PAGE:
In truth, very few ideas for writing are inherently either brilliant or stupid. Ideas for that matter are a penny a hundredweight, which is why I give them away freely. What matters (as hundreds of litigious nitwits learn every year) is not the idea per se, but what you do with it.

As this site demonstrates with some regularity, six people can start with exactly the same idea at the same time and end up taking it in six wildly different directions. This is a feature of The Friday Challenge method, not a bug.

I want to write, but I'm just not feeling inspired today.

Another evasion; you're putting the blame for your failure to write on someone else. Perhaps you're waiting for the Muse to fly in through your window, tap you on the forehead with her magic wand, and inspire you.

Hey. I know the Muse; I've known her for years. She's a fickle, flighty, and sometimes astonishingly dim-witted little fairy. While you're sitting there waiting for her to show up, she's off wasting all of her time and energy on Dan Brown. You just cannot count on that little b!tch!

But you can count on your own work habits, which brings us to—

I have this great idea for a story I'm going to write someday.

No, you're going to write it now. Because the deadline is Thursday. If you don't start and finish it by then, it won't matter, because starting Friday, there will be a new challenge.

The arbitrary deadline is a pretty simple mechanism, but it works. The entire object of the "contest" structure is to ingrain the habit of writing now, and not putting it off until it's more convenient, because I can pretty much guarantee you that like tomorrow, "someday" never gets here.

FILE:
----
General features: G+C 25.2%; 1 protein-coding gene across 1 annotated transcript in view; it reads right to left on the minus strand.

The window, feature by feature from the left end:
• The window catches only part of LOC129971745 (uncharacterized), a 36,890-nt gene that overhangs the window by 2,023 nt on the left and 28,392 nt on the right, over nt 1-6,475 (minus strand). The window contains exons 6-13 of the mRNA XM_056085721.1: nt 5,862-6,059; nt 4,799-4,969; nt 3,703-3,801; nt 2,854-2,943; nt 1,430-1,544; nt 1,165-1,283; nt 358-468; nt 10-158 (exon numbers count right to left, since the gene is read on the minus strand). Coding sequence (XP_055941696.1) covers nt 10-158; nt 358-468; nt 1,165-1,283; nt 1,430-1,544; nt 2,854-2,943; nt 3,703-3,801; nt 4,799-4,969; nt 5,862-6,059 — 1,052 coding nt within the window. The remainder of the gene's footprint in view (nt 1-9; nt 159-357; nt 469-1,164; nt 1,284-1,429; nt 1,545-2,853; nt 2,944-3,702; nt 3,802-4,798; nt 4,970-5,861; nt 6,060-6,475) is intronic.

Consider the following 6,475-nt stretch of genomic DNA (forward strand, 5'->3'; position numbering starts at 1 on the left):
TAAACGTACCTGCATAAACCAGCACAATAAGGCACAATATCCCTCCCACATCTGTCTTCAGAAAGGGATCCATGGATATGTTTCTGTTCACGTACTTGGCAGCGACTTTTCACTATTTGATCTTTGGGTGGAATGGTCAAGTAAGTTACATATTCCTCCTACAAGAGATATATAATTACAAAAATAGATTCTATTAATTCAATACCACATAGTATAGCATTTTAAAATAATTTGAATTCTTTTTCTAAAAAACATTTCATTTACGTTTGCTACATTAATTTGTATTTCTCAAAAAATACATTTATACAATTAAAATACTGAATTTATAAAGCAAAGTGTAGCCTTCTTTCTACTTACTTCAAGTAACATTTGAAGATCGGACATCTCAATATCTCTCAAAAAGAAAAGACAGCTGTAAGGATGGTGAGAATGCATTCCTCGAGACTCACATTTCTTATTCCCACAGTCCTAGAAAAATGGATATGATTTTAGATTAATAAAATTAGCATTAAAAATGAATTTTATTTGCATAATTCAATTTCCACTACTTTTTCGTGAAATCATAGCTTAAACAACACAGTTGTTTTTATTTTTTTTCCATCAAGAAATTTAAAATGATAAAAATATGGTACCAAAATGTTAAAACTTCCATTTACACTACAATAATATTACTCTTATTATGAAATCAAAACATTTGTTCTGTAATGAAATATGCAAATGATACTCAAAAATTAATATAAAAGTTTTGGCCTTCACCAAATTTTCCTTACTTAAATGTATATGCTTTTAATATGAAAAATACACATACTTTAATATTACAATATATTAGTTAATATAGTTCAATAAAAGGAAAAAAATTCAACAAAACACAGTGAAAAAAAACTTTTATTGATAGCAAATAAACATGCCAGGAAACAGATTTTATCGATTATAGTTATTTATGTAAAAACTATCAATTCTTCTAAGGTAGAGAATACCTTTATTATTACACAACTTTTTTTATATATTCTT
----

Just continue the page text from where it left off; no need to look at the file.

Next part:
If the deadline is synthetic and arbitrary, then what's with this Door #3 business? That, too, is a pretty simple mechanism; it's positive reinforcement, in the form of a token prize. If we were doing this in person I'd be giving out big chocolate chip cookies, but they don't mail well. Hence, Door #3.

I want to write, but I just can't take criticism.

If that's really true, then I'm afraid I can't help you. But what I've more often observed to be the case is that would-be writers simply have not yet learned to separate criticism of their writing from criticism of themselves.

Unless your plan is to write only in your secret journal that you hide under your bed and then have your writings be discovered after your death and acclaimed a work of stunning literary genius, this is something you simply must learn. Writing is all about communicating with other persons. To communicate effectively, you must put your words in some medium, and then give those words to someone else.

And then, like it or not, that someone else is apt to have a reaction to your words. It might even be a negative reaction. And strong.

Therefore, unless you enjoy cringing in terror every time you open your literary mouth, this sense of distance and detachment is something you simply must develop. You must come to understand that when someone reacts to your writing, they are reacting to some words you have written, not to you, personally. From this understanding grows the ability to truly hear their reaction, and then to learn from the useful parts, and to shrug off the rest.

Hence the open and public judging of the entries in each week's challenge, and the repeated invitations to readers to comment and vote.

As for the criteria we use in judging entries; that's a topic for another time. But I will close with a piece of breaking news: as of today, we are a troika.

Be afraid. Be very afraid.